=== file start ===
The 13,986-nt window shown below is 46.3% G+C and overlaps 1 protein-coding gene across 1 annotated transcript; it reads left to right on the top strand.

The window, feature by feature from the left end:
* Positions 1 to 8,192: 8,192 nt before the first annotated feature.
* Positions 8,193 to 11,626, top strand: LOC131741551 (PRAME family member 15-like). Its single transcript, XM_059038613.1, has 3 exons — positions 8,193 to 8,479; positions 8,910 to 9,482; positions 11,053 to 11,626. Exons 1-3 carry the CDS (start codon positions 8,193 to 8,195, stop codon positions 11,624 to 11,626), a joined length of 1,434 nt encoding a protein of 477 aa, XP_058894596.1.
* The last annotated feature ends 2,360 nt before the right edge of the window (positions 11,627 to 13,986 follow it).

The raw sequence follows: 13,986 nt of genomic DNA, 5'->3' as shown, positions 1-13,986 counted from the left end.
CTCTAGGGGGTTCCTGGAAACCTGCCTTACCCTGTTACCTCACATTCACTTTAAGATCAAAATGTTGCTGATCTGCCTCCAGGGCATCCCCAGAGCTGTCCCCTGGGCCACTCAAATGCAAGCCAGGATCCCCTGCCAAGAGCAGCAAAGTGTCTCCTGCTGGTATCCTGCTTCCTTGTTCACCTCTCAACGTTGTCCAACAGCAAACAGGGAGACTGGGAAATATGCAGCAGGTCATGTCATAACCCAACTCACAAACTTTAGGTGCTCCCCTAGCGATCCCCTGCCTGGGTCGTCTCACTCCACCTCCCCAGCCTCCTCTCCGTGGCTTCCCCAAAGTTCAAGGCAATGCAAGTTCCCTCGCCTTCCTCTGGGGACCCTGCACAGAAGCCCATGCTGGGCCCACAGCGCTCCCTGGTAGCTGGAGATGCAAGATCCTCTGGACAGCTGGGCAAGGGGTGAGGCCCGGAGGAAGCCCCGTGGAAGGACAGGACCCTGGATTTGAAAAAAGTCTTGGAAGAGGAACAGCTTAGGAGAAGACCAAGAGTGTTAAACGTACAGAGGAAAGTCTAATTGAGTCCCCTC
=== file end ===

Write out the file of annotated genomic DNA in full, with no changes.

The 13,986-nt window shown below is 46.3% G+C and overlaps 1 protein-coding gene across 1 annotated transcript; it reads left to right on the top strand.

The window, feature by feature from the left end:
* Positions 1 to 8,192: 8,192 nt before the first annotated feature.
* Positions 8,193 to 11,626, top strand: LOC131741551 (PRAME family member 15-like). Its single transcript, XM_059038613.1, has 3 exons — positions 8,193 to 8,479; positions 8,910 to 9,482; positions 11,053 to 11,626. Exons 1-3 carry the CDS (start codon positions 8,193 to 8,195, stop codon positions 11,624 to 11,626), a joined length of 1,434 nt encoding a protein of 477 aa, XP_058894596.1.
* The last annotated feature ends 2,360 nt before the right edge of the window (positions 11,627 to 13,986 follow it).

The raw sequence follows: 13,986 nt of genomic DNA, 5'->3' as shown, positions 1-13,986 counted from the left end.
CTCTAGGGGGTTCCTGGAAACCTGCCTTACCCTGTTACCTCACATTCACTTTAAGATCAAAATGTTGCTGATCTGCCTCCAGGGCATCCCCAGAGCTGTCCCCTGGGCCACTCAAATGCAAGCCAGGATCCCCTGCCAAGAGCAGCAAAGTGTCTCCTGCTGGTATCCTGCTTCCTTGTTCACCTCTCAACGTTGTCCAACAGCAAACAGGGAGACTGGGAAATATGCAGCAGGTCATGTCATAACCCAACTCACAAACTTTAGGTGCTCCCCTAGCGATCCCCTGCCTGGGTCGTCTCACTCCACCTCCCCAGCCTCCTCTCCGTGGCTTCCCCAAAGTTCAAGGCAATGCAAGTTCCCTCGCCTTCCTCTGGGGACCCTGCACAGAAGCCCATGCTGGGCCCACAGCGCTCCCTGGTAGCTGGAGATGCAAGATCCTCTGGACAGCTGGGCAAGGGGTGAGGCCCGGAGGAAGCCCCGTGGAAGGACAGGACCCTGGATTTGAAAAAAGTCTTGGAAGAGGAACAGCTTAGGAGAAGACCAAGAGTGTTAAACGTACAGAGGAAAGTCTAATTGAGTCCCCTC